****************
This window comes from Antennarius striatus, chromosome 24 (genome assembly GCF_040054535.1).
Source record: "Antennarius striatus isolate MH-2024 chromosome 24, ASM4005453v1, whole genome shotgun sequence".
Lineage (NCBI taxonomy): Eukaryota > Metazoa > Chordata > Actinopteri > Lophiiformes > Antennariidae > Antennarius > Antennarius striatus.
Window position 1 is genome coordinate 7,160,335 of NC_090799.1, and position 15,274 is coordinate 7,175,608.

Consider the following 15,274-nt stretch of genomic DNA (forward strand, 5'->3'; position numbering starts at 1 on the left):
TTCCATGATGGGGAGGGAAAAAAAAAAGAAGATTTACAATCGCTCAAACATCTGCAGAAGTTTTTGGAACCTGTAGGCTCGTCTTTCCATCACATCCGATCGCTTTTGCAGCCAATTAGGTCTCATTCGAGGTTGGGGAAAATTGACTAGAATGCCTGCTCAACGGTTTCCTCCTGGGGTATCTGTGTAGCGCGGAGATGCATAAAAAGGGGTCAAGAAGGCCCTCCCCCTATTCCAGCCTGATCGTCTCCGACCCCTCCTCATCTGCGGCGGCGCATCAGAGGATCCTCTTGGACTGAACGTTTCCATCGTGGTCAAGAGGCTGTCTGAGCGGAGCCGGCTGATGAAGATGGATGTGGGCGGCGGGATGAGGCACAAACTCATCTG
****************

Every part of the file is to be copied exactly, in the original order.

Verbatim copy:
This window comes from Antennarius striatus, chromosome 24 (genome assembly GCF_040054535.1).
Source record: "Antennarius striatus isolate MH-2024 chromosome 24, ASM4005453v1, whole genome shotgun sequence".
Lineage (NCBI taxonomy): Eukaryota > Metazoa > Chordata > Actinopteri > Lophiiformes > Antennariidae > Antennarius > Antennarius striatus.
Window position 1 is genome coordinate 7,160,335 of NC_090799.1, and position 15,274 is coordinate 7,175,608.

Consider the following 15,274-nt stretch of genomic DNA (forward strand, 5'->3'; position numbering starts at 1 on the left):
TTCCATGATGGGGAGGGAAAAAAAAAAGAAGATTTACAATCGCTCAAACATCTGCAGAAGTTTTTGGAACCTGTAGGCTCGTCTTTCCATCACATCCGATCGCTTTTGCAGCCAATTAGGTCTCATTCGAGGTTGGGGAAAATTGACTAGAATGCCTGCTCAACGGTTTCCTCCTGGGGTATCTGTGTAGCGCGGAGATGCATAAAAAGGGGTCAAGAAGGCCCTCCCCCTATTCCAGCCTGATCGTCTCCGACCCCTCCTCATCTGCGGCGGCGCATCAGAGGATCCTCTTGGACTGAACGTTTCCATCGTGGTCAAGAGGCTGTCTGAGCGGAGCCGGCTGATGAAGATGGATGTGGGCGGCGGGATGAGGCACAAACTCATCTG